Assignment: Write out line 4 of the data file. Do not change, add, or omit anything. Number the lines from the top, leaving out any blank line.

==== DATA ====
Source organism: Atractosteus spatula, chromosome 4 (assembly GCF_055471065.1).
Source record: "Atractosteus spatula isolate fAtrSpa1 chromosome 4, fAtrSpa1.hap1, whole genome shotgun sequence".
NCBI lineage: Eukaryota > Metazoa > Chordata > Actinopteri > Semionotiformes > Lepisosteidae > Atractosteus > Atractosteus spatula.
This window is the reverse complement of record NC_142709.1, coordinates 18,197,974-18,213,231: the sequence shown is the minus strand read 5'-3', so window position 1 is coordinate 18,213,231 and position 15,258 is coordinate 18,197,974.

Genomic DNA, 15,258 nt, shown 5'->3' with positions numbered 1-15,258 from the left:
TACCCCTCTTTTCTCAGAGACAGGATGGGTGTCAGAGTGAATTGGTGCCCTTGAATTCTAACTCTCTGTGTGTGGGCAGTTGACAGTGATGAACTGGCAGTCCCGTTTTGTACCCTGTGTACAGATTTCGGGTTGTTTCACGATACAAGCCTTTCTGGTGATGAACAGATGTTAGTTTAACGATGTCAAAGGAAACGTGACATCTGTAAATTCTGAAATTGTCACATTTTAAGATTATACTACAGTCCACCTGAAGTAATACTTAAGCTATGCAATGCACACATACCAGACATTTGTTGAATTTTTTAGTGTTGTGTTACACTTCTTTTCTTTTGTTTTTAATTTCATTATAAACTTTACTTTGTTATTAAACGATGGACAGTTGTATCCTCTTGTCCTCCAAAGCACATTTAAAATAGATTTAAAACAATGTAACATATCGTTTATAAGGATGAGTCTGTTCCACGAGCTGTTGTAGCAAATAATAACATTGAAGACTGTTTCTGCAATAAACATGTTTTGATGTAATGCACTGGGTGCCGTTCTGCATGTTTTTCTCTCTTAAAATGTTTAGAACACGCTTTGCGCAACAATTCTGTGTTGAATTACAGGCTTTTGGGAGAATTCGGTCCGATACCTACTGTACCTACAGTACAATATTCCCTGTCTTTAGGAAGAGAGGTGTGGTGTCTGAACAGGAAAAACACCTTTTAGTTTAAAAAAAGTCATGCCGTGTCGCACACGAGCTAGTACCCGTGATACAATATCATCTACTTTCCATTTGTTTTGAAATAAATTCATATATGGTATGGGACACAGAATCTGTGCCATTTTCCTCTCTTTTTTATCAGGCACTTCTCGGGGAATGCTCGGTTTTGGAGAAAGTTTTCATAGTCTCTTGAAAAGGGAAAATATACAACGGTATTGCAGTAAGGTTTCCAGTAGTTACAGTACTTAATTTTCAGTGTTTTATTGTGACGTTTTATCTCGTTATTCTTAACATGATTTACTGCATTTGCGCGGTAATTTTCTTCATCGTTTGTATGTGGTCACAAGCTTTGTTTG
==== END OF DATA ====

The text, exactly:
This window is the reverse complement of record NC_142709.1, coordinates 18,197,974-18,213,231: the sequence shown is the minus strand read 5'-3', so window position 1 is coordinate 18,213,231 and position 15,258 is coordinate 18,197,974.